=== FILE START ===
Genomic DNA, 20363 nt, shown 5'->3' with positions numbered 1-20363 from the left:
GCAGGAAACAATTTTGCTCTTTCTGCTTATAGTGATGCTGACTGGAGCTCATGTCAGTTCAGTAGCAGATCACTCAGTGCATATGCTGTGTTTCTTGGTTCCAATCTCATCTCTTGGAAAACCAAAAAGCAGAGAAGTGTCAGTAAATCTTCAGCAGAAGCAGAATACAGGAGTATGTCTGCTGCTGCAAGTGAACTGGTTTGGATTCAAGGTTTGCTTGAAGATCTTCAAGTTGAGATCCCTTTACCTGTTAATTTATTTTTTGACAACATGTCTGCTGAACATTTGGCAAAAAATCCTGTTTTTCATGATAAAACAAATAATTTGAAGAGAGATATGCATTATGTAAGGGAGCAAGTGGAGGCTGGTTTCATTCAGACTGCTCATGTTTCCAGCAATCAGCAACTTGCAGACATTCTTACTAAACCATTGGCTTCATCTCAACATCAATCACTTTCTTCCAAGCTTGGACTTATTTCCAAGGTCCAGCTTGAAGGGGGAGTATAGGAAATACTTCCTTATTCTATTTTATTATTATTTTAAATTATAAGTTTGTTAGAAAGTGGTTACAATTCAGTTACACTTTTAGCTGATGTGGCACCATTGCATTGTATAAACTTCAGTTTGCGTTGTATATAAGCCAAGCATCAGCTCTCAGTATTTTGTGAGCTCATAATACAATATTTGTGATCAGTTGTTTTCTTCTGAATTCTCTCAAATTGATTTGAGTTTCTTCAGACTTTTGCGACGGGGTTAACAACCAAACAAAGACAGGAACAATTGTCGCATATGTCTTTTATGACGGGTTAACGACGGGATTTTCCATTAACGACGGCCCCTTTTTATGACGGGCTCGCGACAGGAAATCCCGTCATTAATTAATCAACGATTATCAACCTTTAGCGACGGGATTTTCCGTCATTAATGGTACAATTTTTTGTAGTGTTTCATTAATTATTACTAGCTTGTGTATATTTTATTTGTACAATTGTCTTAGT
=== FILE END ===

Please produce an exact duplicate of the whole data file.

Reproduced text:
Genomic DNA, 20363 nt, shown 5'->3' with positions numbered 1-20363 from the left:
GCAGGAAACAATTTTGCTCTTTCTGCTTATAGTGATGCTGACTGGAGCTCATGTCAGTTCAGTAGCAGATCACTCAGTGCATATGCTGTGTTTCTTGGTTCCAATCTCATCTCTTGGAAAACCAAAAAGCAGAGAAGTGTCAGTAAATCTTCAGCAGAAGCAGAATACAGGAGTATGTCTGCTGCTGCAAGTGAACTGGTTTGGATTCAAGGTTTGCTTGAAGATCTTCAAGTTGAGATCCCTTTACCTGTTAATTTATTTTTTGACAACATGTCTGCTGAACATTTGGCAAAAAATCCTGTTTTTCATGATAAAACAAATAATTTGAAGAGAGATATGCATTATGTAAGGGAGCAAGTGGAGGCTGGTTTCATTCAGACTGCTCATGTTTCCAGCAATCAGCAACTTGCAGACATTCTTACTAAACCATTGGCTTCATCTCAACATCAATCACTTTCTTCCAAGCTTGGACTTATTTCCAAGGTCCAGCTTGAAGGGGGAGTATAGGAAATACTTCCTTATTCTATTTTATTATTATTTTAAATTATAAGTTTGTTAGAAAGTGGTTACAATTCAGTTACACTTTTAGCTGATGTGGCACCATTGCATTGTATAAACTTCAGTTTGCGTTGTATATAAGCCAAGCATCAGCTCTCAGTATTTTGTGAGCTCATAATACAATATTTGTGATCAGTTGTTTTCTTCTGAATTCTCTCAAATTGATTTGAGTTTCTTCAGACTTTTGCGACGGGGTTAACAACCAAACAAAGACAGGAACAATTGTCGCATATGTCTTTTATGACGGGTTAACGACGGGATTTTCCATTAACGACGGCCCCTTTTTATGACGGGCTCGCGACAGGAAATCCCGTCATTAATTAATCAACGATTATCAACCTTTAGCGACGGGATTTTCCGTCATTAATGGTACAATTTTTTGTAGTGTTTCATTAATTATTACTAGCTTGTGTATATTTTATTTGTACAATTGTCTTAGT